Late in the evening of July 11, Yaakov German, a 47-year-old Bobover Hasid, received a call from his brother, Benny. “Yanky,” Benny said, “a boy is lost in the community. You’ve got to come help.” German, who is short and thickly built, sprang from his chair and headed out into the heat.
Borough Park was already thrumming with somber activity. Men in black coats and black hats waded through backyards and back alleys, flashlights in hand. On adjoining balconies, women in trim dark dresses worked their phones, prodding friends and family for information. The bookstores and kosher restaurants filled with concerned citizens. In the cavernous shuls on Thirteenth Avenue, the high street of the Jewish settlement, rabbis urged prayers for the missing child. Borough Park, which sits between Flatbush and Bensonhurst in southwest Brooklyn, is by some estimates the most densely Orthodox neighborhood outside of Israel, and residents are accustomed to looking after their own. “We are all of one face,” goes a popular saying. “We are like tea bags,” goes another. “When it gets hot, we stick together.” The first call placed by Esther Kletzky, the mother of the missing child, had been to the Borough Park Shomrim, a Hasidic anti-crime patrol.
It was the offices of the Shomrim—Hebrew for “watchers”—that German initially visited. From the search coordinators he learned the basics: The boy, an 8-year-old named Leiby, was short and slight, with dark peyos, or side curls. He had disappeared on his way home from day camp at Yeshiva Boyan, a large neighborhood Jewish school. It was Leiby’s first time making the trip alone, but that his parents had allowed him to do so was not unusual. In Borough Park, crime rates are low, residents are trusting, families are large (Leiby was one of six kids), and children earn their independence at a very young age, the better to help their overworked mothers watch their even younger siblings. Moreover, Leiby’s intended route was simple and short: one block southeast from the yeshiva, on 44th Street, before turning right, onto Thirteenth Avenue, where he would meet his mother. His parents had practiced with him.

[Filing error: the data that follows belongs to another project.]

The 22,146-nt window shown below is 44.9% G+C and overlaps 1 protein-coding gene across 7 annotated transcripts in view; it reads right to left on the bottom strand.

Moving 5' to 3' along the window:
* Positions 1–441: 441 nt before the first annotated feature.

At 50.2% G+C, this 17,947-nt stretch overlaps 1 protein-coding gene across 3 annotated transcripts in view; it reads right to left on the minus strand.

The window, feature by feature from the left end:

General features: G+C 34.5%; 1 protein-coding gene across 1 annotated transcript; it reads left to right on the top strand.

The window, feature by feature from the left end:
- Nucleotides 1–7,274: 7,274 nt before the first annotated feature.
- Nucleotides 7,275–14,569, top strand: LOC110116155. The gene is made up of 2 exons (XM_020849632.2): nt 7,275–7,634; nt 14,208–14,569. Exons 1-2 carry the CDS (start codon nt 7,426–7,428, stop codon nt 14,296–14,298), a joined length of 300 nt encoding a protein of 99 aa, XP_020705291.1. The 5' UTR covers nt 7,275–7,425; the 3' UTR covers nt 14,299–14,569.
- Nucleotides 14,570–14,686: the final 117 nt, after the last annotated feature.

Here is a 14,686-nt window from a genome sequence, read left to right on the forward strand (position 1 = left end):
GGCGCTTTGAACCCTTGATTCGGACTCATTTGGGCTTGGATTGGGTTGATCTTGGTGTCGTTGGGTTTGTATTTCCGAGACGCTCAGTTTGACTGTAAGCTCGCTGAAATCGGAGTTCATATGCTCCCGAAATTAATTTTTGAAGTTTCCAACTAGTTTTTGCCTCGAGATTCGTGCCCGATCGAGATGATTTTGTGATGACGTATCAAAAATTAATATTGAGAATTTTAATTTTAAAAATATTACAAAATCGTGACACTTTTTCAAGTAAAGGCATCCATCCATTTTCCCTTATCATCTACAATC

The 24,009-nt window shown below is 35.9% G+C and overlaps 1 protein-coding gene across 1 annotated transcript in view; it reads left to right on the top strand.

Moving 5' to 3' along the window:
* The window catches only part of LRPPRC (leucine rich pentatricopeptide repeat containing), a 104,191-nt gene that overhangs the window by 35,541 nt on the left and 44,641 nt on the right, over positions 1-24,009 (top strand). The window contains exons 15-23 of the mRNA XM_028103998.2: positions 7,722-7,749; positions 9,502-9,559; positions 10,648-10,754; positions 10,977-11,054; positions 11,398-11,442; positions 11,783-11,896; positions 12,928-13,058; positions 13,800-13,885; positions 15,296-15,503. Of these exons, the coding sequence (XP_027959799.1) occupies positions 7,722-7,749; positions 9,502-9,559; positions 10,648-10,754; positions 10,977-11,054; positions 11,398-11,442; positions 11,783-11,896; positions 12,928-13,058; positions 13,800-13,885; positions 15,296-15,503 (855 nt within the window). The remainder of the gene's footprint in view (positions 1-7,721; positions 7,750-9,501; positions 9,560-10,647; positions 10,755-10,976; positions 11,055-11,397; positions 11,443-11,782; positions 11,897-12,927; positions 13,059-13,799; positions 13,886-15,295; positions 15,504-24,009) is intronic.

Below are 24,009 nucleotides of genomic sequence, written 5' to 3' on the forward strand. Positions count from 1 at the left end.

German, a father of twelve, is well known in Borough Park both for his real-estate holdings and his indelicate demeanor. He had himself been involved with the Shomrim as a younger man, but he chafed at the patrol’s protocols and came to conclude that his energies would be better deployed on a freelance basis. By his own count, he has tracked down “a lot of criminals.” In 2003, when a neighborhood house went up in flames, he famously barreled past a wall of angry firefighters and carried the waiting children to safety. (“My wife worries,” he says. “But I know that when my time comes, it comes.”) Now German was about to clash with the Shomrim again. The search coordinators, German remembers, were casting a wide net. To him this made little sense. “I tried to think logically. Like a detective,” he says. “I thought, Well, we have to go to the last point he was seen alive.” But the Shomrim were unyielding. After a few minutes, German threw up his arms. “I knew I’d have to do it myself.”
He made it to Yeshiva Boyan around 11:30 p.m. With the help of his son Avrumy, who worked as an instructor there, German accessed the footage from a camera facing 44th Street. For two hours, his eyes reddening with the effort, he pored over footage of teeming masses of boys in yarmulkes. Then, finally, he spotted Leiby, carrying a backpack and holding a satchel in one hand. German formulated a plan: In the morning he would work his way down 44th Street and demand that its business owners turn over their security tapes, so that he could look for that satchel and piece together where the boy had gone. Back at home, German spent a sleepless night pacing the floor of his basement, reading aloud from the Torah to calm his nerves.
After setting out the next morning, German called Leiby’s father, Nachman, to report his progress. “I’m going to find him,” he promised.
German had heard the speculation—Leiby had been snatched by an outsider, perhaps a Hispanic or black man from one of the adjoining neighborhoods. But he did not despair. Years earlier, he had been involved in the hunt for Suri Feldman, a young girl who had vanished on a field trip to a Connecticut park. Then, too, some searchers feared that the child had been abducted and killed, probably by a non-Jew. They were looking for a corpse. German had been among the men who found the girl, alive and shaken, praying under the boughs of a tree. “Have faith,” he told himself.